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Back from ECHO

December 12, 2011

Well, we made it.  The trip going was not what we had planned.  Our first flight out was cancelled and so we waited in Rock Springs for nearly 9 hours until we flew out to Salt Lake, then we took a red-eye into Atlanta, and short hop to Florida, arriving 12 hours later than we intended and missing the first morning sessions, but we made it.

The ECHO conference was well attended and extremely well organized.

Before I go on, I have to add that the First Lego League competition that we attended 2 days prior to going to Florida was literally organized down to the minute, literally, which is an outstanding fact considering that nearly 600 kids were participating.  Riley & Trevor’s robot, by the way, (*PROUD PARENT ALERT*), scored 15th out of 45; the team as a whole didn’t win any awards (there were other elements to the judging), but I was way proud of my son who overcame.

Now back to ECHO.  The conference was well attended with nearly 300 participants and the speakers were all very good.  I have the DVD of plenary speakers, so if someone is really curious… Among the participants were students who were attending Christian colleges wanting to know more about agricultural missions, several of the participants were people preparing to go out on missions, many were already involved in a small way with agricultural work abroad, and then there were some who have been doing this sort of thing for several decades.  They came from many  countries and on the last night we had a “Prayer of the Nations” with people praying in over 25 languages!

There is really so much to summarize that I couldn’t do it justice here, but there are a couple of points I’d like to highlight.

One is that when we minister, whether in Africa or Wyoming, we must minister to the needs of the whole-man.  This can be as straight forward as helping them improve their harvest either through better methods or better seeds, or a bit more complicated to delve into the deeper roots of poverty.  But poverty is not just a lack of physical needs, it is in actual fact rooted first in spiritual poverty through a lack of Shalom and in our minds, either in wrong thinking or just “misdirected” thinking.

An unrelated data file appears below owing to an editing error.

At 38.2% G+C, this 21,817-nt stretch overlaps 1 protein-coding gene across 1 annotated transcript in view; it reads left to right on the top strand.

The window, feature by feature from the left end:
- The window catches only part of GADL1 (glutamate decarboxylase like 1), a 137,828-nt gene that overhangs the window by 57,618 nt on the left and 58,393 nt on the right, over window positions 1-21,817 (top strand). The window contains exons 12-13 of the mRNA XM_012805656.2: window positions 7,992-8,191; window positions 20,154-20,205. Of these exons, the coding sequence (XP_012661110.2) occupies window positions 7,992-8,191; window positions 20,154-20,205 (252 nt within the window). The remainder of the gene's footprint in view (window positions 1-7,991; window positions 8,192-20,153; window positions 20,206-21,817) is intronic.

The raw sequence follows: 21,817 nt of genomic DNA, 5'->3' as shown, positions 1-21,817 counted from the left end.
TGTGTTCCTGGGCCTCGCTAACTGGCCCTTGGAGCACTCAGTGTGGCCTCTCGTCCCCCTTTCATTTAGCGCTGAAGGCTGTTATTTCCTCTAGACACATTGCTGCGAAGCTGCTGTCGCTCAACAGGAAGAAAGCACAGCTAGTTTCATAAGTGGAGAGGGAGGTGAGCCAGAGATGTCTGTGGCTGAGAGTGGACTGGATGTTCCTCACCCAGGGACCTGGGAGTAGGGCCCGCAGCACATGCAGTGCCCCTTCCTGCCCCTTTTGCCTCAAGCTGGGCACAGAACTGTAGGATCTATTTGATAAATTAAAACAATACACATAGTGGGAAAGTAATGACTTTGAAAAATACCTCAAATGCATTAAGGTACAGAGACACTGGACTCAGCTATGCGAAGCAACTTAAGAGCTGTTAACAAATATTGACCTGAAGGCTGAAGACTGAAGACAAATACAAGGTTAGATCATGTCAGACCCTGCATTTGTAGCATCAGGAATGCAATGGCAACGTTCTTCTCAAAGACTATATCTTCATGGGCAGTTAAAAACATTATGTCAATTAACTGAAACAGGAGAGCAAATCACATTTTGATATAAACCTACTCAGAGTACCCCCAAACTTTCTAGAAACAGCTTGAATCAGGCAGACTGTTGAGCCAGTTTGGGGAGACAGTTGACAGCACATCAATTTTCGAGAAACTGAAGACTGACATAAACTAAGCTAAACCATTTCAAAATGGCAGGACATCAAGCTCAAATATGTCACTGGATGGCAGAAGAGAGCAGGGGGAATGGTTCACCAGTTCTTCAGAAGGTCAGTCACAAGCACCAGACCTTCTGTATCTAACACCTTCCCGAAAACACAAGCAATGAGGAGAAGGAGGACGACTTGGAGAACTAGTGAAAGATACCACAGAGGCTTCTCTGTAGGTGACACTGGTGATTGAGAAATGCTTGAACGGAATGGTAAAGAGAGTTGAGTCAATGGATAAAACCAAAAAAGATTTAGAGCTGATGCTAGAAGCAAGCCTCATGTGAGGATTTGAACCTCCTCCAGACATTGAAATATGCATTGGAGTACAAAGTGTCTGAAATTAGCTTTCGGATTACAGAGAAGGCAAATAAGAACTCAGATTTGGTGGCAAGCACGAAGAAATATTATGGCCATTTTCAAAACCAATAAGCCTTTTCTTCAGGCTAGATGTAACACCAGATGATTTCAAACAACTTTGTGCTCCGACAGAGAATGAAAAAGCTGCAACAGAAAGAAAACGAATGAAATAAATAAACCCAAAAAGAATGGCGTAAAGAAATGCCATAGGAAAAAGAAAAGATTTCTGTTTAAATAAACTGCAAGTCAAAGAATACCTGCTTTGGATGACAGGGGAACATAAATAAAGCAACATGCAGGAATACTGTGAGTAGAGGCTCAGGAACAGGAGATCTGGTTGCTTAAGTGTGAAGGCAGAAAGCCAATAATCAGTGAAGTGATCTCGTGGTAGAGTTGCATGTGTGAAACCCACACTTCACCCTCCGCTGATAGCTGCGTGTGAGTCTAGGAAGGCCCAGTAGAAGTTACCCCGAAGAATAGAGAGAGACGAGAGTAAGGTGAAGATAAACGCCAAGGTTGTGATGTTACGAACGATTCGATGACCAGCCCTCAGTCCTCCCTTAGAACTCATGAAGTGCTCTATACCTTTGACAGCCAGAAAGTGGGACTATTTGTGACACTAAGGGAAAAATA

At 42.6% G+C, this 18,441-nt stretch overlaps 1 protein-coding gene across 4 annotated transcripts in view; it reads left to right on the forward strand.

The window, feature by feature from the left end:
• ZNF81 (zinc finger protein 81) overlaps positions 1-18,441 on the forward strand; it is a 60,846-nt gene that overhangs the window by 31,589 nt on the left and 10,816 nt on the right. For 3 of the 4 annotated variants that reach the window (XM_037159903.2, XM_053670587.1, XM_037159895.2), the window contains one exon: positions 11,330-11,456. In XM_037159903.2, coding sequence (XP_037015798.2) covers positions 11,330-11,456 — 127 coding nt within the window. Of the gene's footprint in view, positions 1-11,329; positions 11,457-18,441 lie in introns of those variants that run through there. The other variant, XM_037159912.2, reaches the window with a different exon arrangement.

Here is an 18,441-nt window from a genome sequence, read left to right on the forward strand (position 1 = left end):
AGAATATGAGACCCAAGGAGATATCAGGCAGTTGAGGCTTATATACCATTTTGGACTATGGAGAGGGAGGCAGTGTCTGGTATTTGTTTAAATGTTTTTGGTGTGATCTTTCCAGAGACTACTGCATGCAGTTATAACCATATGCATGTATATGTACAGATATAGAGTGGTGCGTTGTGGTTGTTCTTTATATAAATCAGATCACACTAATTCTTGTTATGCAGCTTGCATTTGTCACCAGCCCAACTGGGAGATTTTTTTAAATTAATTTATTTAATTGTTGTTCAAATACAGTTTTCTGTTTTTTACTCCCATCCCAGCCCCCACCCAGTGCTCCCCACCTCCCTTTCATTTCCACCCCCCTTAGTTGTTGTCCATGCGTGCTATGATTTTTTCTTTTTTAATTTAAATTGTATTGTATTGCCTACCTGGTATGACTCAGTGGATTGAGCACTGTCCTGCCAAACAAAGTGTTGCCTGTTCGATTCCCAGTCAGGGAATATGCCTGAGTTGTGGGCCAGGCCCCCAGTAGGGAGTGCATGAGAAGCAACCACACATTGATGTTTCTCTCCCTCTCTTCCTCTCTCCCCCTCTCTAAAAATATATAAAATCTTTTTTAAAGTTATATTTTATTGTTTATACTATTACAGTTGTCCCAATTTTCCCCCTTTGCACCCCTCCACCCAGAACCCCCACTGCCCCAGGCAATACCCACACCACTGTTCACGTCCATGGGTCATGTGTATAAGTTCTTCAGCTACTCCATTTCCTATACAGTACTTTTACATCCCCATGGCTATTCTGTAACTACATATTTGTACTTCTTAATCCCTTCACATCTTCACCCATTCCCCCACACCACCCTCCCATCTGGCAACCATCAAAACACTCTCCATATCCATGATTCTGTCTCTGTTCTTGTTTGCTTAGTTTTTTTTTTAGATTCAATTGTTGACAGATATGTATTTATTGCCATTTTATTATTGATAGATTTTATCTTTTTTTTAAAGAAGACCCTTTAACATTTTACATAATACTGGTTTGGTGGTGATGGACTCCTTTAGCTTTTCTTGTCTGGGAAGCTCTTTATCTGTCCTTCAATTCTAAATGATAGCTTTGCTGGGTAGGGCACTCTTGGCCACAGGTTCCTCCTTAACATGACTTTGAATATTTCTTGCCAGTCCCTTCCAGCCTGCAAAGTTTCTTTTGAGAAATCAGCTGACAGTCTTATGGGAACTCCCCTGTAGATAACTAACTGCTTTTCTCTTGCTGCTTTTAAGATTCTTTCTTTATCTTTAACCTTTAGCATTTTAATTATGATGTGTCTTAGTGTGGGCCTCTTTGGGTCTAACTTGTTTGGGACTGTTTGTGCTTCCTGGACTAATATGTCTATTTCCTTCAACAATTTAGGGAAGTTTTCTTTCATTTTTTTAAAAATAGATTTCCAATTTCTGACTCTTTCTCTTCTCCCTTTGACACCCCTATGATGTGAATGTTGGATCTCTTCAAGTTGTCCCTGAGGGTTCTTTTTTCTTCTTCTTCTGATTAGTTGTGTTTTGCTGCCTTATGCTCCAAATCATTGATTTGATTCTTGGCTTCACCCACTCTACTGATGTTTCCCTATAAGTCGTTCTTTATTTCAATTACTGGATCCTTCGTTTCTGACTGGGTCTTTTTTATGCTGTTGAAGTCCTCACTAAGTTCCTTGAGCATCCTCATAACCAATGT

Second, God is an awesome and an unfathomable God who has entrusted into our care an unbelievably rich creation ripe for harvest.  One speaker had traveled the world looking for superfoods in some the poorest and harshest conditions.  His 214 photos of tubers, of cacti, of flowers and fruit neglected and overlooked by researchers today was at the very least a testament of how rich God’s creation is.  Additionally, there is nothing too difficult for God, no matter how poor, how weak or how neglected – God is able.

And thirdly, as one speaker summarized all of our thoughts – trade not aid.  Dependency helps no one.  Hand-outs are helpful some of the time, but generally they do more harm than good.  As this one speaker practices through his own business, helping the poor to add value to their own goods is one positive way of lifting them out of poverty.  His project, Sababu Conscious Clothing, which I will promote here, takes the cotton grown in Mali (don’t get me started on cotton!) and manufactures the shirts in Mali as well, bringing all the profit back to Mali.  Many of us were doing the same thing in our own projects (us purchasing and then bottling honey in Benin for instance) because we recognize that we must help people to do better with what they have, not just giving them what they need.

The list of speakers and their knowledge was very good, and I was very encouraged to hear of others struggling with things that we have struggled with and getting ideas on how to solve those problems.  I was very honored to be included on the speaker list, but am confident that I left with more than I brought.

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